I hope you brushed up on your Technoself studies, boys and girls, because it’s time for another robotic edition of The Downes Side! This week, everyone’s favorite self-proclaimed cybernetic organism returns to the Octagon, live from Brasilia, Brazil, as Cristiane “Cyborg” Justino places her 11-year win streak on the line against Swedish striker Lina Lansberg. We’ll analyze that fight and others.
We start in the flyweight division with Jussier Formiga and Dustin Ortiz. Formiga had a rough start to his UFC stint, but he’s won three of his last four fights. Dustin Ortiz, on the other hand, has dropped two of his last three fights. He’s coming off a decision loss to Wilson Reis in January.
This fight goes to whoever takes the initiative. Both fighters are well rounded with diverse skillsets, but they tend to let their opponents dictate the fight. In the striking department, Formiga is technically sound, but unremarkable. He throws the basic combinations well, but relies too much on counter punching. Ortiz has a bit more power, but can get reckless when charging to attack. This is where Formiga makes his move. He may not have the pure power of Wilson Reis (who successfully grounded Ortiz), but he hits trip takedowns and duck-unders with enough accuracy to be a bother. He won’t be able to hold Ortiz down, but he’ll place him on his back enough to take the unanimous decision.
Next, we move to lightweight for Francisco Trinaldo and Paul Felder. The 38-year-old Trinaldo has won six fights in a row and could break into the 155-pound rankings with a win here. One of the more physically powerful fighters in the division, he’s only finished one fight during his current win streak. After two straight losses to Ross Pearson and Edson Barboza, the “Irish Dragon” Felder has won two straight.
A Paul Felder fight is like a Whitesnake song. There’s a slow build that eventually erupts into an entertaining crescendo. A Francisco Trinaldo fight is like a Quiet Riot song – it comes at you right away. Trinaldo may lack the finishes, but can be effective at holding opponents against the fence and wearing them out. Felder can fall into periods of inactivity, and that would make him ripe for Trinaldo’s preferred method of attack. As previously mentioned, though, Felder tends to get stronger as a fight progresses while Trinaldo fades. As he moves into the later rounds, his punches become wider and he loses his physical edge. Felder may not know where the fight’s going, but he knows where he’s been. As the second and third round begin, he’ll make up his mind, he won’t waste any more time and go get the decision victory.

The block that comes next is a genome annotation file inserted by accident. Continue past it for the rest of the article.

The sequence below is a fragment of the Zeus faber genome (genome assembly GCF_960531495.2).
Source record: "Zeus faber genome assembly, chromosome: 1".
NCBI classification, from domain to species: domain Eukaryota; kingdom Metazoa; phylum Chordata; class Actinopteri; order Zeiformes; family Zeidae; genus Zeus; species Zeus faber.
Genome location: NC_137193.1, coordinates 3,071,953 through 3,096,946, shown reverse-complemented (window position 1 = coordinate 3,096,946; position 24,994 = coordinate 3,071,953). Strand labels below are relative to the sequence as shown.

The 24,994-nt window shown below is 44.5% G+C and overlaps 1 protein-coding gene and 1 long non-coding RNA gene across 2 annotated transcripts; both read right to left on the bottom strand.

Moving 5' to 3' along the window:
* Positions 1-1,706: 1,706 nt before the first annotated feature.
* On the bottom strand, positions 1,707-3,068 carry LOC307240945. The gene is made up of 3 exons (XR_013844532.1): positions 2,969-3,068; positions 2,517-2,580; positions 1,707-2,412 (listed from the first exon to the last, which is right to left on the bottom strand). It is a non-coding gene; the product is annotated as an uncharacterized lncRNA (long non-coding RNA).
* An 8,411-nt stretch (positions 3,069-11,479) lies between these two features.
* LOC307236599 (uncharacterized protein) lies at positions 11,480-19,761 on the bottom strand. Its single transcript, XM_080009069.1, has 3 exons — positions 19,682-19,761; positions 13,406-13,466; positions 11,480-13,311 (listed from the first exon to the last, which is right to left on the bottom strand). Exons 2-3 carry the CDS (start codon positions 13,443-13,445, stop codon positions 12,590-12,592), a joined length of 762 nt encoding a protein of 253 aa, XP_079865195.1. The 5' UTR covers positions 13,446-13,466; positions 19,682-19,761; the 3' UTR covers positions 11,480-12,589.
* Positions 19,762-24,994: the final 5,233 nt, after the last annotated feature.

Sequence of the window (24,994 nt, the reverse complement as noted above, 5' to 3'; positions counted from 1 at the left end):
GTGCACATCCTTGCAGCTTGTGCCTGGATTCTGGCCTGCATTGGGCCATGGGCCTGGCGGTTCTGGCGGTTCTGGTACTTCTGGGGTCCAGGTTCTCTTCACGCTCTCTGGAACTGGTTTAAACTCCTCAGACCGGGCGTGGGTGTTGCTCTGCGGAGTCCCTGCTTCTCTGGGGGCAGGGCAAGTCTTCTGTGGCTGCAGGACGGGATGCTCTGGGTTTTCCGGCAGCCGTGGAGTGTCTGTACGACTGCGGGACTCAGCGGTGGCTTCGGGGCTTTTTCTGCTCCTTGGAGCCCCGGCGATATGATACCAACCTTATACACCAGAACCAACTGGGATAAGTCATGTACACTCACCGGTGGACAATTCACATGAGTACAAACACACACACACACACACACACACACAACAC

MORE FROM FIGHT NIGHT BRASILIA: Lansberg not intimidated | Cyborg on the brink | Strikers invading Brazil | Under-the-Radar fights | Free Fight - Watch Cyborg's UFC debut | Brasilia Fantasy Preview | The Gracie Breakdown - Renan Barao
RENAN BARAO VS. PHILLIPE NOVER
We move to the featherweight division for Renan Barao and Phillipe Nover. It’s been a rough couple years for Renan Barao. Not only did he lose his bantamweight title (and the rematch) to TJ Dillashaw, Jeremy Stephens ruined his 145-pound debut. Phillipe Nover will attempt to continue that skid. A TUF alumnus, seven of his career victories have come via knockout or submission.
Jeremy Stephens and TJ Dillashaw have very different fighting styles. What they have in common, however, is the way Barao lost to them. In both cases, he stopped using his footwork. Much like a shark, if Barao doesn’t move, he dies. Even if Nover may not have the name recognition of his other opponents, his power strikes can still bring Barao down. Nover’s biggest vulnerability in this fight is his stance. He usually maintains a traditional martial arts stance and rotates his front leg slightly inward. This makes him a perfect target for low kicks. There are ways to effectively fight from this stance, but Nover hasn’t shown it. Barao beats him up with low kicks, drops him in the second and finishes him with a rear naked choke.
CRIS CYBORG VS. LINA LANSBERG
Time for the main event! Regardless of what weight class she competes in, Cris “Cyborg” is one of the most dangerous fighters in all of MMA. She made her UFC debut back in May and only needed 81 seconds to finish Leslie Smith. An accomplished Muay That striker, Lansberg has made a successful transition to MMA. Four of her career wins have come by knockout, including two in the first round.
There have been many dominant fighters throughout MMA. Ronda Rousey, Anderson Silva, Georges St-Pierre, Fedor Emelianenko – all of them are / were dominant, but not invincible. Cyborg is no exception to that rule. She’s powerful, and that power and aggression are some of her greatest attributes, but they also present weaknesses. She has become so used to pushing opponents around that she forgets that she’s not invincible. It’s a flaw that will cost her one day, just not this day. Lansberg’s striking style works better in a kickboxing fight than MMA. She can’t stall in the clinch, and small gloves are much less forgiving than boxing gloves. This Saturday she’ll realize how unforgiving they can be. Cyborg’s notches her 15th career KO in the first round.
That wraps up another Manfred Clynes approved edition of the Downes Side. Follow me on Twitter @dannyboydownes. Also, don’t forget to leave your own thoughts, predictions and other favorite cyborgs, androids or automatons on the page here. I was always a fan of Vicki from Small Wonder.